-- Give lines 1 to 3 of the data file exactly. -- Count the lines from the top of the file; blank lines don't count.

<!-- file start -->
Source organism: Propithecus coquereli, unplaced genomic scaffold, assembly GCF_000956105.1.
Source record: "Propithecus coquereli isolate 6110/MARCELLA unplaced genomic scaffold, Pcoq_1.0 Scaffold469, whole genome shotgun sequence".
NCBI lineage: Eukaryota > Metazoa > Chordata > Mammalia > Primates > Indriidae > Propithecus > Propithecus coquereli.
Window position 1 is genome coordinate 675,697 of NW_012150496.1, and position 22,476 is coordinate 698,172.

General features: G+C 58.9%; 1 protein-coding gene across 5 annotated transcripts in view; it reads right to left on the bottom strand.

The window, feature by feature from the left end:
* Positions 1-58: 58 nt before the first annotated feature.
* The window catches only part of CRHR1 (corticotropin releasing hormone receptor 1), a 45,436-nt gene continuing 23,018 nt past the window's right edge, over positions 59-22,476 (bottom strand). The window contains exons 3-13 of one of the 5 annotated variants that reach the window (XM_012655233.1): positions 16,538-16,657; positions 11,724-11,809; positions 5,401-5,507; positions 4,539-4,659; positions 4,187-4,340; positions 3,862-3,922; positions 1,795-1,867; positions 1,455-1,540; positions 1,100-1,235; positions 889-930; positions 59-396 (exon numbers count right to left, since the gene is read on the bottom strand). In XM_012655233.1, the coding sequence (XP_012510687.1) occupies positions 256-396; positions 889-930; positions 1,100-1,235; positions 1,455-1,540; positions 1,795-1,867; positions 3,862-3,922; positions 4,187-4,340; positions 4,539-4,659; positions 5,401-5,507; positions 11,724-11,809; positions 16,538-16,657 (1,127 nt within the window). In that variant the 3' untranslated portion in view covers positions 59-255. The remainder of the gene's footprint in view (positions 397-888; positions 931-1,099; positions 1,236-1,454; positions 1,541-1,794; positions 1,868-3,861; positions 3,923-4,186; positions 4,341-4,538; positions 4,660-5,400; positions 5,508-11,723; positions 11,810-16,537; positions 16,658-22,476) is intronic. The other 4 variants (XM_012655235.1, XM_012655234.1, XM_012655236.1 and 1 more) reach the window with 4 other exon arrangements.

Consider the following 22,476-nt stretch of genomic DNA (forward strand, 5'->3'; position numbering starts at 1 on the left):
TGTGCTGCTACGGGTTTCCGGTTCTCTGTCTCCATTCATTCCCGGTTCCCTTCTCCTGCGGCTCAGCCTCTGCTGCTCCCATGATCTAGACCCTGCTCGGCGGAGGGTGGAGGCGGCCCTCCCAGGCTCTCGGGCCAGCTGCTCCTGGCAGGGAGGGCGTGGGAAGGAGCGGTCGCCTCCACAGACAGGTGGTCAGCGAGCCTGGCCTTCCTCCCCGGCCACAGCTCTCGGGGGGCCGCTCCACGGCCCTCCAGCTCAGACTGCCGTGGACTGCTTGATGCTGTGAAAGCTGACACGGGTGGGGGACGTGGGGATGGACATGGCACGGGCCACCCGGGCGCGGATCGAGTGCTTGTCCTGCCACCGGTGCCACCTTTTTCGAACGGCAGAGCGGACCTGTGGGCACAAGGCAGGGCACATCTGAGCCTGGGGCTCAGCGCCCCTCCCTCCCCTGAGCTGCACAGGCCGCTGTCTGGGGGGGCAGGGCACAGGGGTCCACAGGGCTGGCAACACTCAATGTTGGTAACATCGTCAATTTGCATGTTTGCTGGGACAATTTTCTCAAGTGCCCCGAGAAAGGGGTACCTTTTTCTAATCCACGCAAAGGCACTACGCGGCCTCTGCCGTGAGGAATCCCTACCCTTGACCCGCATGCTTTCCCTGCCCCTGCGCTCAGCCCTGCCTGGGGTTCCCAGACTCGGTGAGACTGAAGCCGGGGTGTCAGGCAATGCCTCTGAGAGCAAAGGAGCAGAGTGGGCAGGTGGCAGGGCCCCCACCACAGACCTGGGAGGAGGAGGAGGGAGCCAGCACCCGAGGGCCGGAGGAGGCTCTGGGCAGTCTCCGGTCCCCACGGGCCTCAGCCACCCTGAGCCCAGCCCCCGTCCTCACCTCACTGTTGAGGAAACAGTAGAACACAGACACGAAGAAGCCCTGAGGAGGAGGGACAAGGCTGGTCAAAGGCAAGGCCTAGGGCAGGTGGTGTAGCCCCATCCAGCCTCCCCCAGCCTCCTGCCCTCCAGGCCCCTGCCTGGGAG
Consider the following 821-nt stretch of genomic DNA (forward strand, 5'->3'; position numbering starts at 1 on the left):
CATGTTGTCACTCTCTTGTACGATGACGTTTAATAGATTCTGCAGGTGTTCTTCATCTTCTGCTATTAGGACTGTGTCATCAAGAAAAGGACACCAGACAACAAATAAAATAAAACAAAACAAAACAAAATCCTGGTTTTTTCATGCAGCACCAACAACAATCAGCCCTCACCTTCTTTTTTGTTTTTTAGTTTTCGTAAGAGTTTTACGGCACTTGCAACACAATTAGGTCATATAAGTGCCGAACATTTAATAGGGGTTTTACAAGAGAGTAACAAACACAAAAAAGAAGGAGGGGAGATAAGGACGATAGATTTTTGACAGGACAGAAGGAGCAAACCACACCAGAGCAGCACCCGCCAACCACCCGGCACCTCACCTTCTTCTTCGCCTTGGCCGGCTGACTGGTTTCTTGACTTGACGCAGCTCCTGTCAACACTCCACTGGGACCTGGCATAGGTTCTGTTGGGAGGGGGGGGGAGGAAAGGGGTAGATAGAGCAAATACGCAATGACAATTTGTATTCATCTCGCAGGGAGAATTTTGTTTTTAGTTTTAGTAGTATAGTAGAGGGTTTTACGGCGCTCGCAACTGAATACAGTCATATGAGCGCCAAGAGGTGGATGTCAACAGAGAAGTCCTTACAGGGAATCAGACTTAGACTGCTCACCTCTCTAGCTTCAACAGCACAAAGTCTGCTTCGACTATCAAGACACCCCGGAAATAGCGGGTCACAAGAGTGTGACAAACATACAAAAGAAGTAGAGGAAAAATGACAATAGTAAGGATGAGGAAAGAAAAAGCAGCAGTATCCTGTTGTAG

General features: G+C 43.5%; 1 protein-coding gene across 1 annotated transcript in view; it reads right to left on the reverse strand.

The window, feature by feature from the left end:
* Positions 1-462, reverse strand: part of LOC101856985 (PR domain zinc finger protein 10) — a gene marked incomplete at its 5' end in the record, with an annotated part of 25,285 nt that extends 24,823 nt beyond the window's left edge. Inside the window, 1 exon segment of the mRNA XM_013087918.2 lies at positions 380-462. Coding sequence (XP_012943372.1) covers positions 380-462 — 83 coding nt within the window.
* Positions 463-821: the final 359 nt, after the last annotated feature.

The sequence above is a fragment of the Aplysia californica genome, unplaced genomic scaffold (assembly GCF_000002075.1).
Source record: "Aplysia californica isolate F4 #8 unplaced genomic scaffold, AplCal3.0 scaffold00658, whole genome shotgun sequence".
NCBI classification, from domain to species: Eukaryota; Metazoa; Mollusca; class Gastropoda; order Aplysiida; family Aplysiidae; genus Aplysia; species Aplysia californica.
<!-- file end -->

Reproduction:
Source organism: Propithecus coquereli, unplaced genomic scaffold, assembly GCF_000956105.1.
Source record: "Propithecus coquereli isolate 6110/MARCELLA unplaced genomic scaffold, Pcoq_1.0 Scaffold469, whole genome shotgun sequence".
NCBI lineage: Eukaryota > Metazoa > Chordata > Mammalia > Primates > Indriidae > Propithecus > Propithecus coquereli.